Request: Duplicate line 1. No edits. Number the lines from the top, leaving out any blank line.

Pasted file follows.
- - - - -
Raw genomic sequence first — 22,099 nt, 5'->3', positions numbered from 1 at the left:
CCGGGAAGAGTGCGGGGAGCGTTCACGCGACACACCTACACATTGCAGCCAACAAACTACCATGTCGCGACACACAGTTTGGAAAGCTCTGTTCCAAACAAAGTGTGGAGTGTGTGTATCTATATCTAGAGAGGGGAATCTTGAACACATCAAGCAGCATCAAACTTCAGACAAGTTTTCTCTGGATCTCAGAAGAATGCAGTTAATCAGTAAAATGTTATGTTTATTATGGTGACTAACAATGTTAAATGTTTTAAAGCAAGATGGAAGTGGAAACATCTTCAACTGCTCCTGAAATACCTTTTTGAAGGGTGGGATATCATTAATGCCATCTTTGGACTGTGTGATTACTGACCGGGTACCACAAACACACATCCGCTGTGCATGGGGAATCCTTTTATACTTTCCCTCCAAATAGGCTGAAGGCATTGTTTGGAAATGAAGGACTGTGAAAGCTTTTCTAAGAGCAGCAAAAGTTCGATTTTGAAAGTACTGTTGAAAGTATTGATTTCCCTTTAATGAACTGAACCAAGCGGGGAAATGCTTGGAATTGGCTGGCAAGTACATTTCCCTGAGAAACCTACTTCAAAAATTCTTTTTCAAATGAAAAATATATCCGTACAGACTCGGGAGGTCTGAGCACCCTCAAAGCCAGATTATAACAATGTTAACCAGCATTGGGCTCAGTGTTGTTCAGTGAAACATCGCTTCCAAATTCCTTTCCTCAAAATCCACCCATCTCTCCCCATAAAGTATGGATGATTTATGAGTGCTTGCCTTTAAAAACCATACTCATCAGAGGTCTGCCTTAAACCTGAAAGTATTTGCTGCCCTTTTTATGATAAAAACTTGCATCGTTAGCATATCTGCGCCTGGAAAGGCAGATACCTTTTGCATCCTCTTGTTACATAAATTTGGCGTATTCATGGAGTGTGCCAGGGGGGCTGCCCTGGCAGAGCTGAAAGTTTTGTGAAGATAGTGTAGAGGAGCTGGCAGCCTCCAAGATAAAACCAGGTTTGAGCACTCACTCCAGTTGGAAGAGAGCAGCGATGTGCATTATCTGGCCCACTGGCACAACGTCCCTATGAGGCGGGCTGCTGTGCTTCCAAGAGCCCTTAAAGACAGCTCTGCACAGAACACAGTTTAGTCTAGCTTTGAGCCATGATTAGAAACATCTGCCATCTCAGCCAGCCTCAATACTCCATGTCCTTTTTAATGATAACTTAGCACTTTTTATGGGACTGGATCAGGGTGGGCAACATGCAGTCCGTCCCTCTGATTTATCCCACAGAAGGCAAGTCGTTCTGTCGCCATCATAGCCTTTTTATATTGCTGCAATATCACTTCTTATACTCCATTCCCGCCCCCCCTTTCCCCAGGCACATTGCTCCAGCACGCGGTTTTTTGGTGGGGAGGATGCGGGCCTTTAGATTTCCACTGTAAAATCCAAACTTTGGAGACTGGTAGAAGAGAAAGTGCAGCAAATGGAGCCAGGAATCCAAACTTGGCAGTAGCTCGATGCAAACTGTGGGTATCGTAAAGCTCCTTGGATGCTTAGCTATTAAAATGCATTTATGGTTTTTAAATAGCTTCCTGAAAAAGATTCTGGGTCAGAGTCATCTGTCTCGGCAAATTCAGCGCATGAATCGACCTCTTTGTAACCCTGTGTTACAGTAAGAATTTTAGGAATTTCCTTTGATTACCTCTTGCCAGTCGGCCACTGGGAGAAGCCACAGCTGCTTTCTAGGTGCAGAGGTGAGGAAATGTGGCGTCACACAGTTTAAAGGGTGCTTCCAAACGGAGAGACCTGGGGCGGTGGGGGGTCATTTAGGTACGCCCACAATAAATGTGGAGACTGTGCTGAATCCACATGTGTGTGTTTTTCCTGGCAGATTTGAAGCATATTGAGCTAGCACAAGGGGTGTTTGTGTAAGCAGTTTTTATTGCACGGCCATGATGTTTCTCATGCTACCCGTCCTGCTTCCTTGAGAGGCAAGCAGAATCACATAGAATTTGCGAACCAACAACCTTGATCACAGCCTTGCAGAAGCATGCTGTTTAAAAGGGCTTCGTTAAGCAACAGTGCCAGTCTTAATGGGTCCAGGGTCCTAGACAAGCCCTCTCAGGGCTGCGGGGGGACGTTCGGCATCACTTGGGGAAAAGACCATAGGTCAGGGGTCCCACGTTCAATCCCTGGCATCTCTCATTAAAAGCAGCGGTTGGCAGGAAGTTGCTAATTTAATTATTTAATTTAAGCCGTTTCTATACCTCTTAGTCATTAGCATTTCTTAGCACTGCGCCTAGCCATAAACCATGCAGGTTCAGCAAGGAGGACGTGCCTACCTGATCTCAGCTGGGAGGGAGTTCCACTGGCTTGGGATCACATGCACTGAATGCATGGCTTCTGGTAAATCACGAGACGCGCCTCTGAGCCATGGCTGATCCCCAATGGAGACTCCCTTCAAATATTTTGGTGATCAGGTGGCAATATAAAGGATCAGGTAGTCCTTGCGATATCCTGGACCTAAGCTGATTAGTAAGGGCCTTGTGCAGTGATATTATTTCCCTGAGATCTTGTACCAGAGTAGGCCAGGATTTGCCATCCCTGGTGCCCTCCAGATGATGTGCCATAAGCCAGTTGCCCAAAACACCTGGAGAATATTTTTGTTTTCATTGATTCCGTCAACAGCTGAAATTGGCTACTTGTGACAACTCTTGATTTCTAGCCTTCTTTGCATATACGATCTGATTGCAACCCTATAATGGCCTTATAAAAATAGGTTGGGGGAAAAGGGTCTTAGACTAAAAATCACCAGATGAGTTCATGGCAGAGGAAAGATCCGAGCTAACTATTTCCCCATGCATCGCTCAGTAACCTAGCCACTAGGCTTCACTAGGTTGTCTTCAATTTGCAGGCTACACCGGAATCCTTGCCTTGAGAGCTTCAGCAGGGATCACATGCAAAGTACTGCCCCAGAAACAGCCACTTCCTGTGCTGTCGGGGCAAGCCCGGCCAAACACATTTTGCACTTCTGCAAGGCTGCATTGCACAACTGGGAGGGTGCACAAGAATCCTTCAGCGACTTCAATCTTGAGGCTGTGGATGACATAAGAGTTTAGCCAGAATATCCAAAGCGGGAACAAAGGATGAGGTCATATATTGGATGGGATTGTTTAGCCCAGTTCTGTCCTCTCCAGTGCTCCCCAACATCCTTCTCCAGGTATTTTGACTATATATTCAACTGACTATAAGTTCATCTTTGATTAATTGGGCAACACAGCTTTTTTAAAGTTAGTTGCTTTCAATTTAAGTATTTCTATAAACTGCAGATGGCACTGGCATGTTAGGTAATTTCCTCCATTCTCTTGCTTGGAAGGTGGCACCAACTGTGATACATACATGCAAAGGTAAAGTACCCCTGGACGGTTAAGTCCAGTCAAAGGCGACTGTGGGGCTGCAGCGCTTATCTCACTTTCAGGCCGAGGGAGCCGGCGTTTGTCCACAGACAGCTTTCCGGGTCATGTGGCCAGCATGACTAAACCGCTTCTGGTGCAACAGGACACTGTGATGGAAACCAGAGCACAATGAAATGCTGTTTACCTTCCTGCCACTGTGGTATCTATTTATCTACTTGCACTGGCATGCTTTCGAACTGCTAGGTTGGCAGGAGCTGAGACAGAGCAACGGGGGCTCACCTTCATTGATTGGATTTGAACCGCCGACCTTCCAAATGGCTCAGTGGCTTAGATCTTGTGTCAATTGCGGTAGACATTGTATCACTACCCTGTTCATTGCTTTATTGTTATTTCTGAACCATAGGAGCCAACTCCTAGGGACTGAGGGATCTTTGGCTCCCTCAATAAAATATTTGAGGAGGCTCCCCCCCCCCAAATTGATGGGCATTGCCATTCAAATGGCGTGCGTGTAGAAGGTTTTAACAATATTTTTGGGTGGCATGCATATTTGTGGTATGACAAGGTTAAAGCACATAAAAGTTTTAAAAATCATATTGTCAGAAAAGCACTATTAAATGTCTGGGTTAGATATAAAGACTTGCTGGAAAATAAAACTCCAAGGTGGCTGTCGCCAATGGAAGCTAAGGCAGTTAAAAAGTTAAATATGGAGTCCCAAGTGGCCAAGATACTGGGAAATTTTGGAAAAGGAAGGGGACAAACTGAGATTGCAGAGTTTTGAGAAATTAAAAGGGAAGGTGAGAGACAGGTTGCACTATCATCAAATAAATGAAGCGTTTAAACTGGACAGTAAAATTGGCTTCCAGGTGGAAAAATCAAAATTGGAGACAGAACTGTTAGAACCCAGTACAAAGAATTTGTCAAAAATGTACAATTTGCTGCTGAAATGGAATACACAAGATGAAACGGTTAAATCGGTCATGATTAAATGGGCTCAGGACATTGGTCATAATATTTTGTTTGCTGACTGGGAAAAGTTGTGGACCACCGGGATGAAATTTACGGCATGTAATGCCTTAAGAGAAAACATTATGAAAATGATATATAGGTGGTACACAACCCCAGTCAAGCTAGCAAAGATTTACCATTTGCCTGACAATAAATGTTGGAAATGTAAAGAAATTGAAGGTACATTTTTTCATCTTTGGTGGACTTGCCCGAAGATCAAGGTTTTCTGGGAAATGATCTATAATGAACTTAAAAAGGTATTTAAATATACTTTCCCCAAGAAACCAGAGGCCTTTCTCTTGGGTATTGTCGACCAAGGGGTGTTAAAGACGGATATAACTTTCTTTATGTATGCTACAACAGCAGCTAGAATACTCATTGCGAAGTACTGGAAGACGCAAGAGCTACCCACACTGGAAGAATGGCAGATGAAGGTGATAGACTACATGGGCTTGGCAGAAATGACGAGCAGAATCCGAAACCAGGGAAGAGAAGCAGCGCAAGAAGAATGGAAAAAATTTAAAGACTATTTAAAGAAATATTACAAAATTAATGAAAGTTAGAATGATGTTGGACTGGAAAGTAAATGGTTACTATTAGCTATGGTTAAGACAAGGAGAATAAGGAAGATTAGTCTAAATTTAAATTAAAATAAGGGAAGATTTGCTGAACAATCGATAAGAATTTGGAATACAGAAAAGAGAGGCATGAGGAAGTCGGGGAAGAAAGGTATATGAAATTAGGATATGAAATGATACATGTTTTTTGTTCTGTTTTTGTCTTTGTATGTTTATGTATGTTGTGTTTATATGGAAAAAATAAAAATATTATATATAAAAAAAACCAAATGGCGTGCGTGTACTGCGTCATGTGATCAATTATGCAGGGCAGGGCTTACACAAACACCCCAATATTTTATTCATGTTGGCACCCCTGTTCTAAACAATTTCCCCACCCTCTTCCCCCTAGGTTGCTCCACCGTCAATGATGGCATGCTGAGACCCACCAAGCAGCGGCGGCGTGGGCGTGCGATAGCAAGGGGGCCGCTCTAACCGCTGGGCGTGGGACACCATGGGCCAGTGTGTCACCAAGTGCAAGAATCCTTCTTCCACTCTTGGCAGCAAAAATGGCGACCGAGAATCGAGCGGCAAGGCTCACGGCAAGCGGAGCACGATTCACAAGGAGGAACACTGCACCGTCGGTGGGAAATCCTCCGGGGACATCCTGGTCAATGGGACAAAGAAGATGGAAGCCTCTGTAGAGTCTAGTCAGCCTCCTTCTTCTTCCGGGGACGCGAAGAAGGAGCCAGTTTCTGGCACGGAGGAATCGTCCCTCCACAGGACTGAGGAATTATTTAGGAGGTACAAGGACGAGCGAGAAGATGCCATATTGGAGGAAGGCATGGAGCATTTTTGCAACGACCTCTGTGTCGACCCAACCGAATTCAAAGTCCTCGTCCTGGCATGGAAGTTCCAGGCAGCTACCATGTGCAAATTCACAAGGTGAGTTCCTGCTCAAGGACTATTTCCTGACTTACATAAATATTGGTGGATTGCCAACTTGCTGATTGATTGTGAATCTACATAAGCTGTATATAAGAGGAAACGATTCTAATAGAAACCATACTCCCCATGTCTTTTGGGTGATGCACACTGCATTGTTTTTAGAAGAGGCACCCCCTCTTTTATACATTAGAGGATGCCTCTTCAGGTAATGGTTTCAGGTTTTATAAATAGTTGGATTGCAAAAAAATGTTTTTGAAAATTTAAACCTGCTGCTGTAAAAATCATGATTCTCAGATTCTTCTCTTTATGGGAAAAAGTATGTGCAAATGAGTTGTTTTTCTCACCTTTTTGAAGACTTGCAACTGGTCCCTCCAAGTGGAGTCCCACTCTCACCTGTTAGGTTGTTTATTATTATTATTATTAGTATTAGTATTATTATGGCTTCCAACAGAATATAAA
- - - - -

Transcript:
Raw genomic sequence first — 22,099 nt, 5'->3', positions numbered from 1 at the left: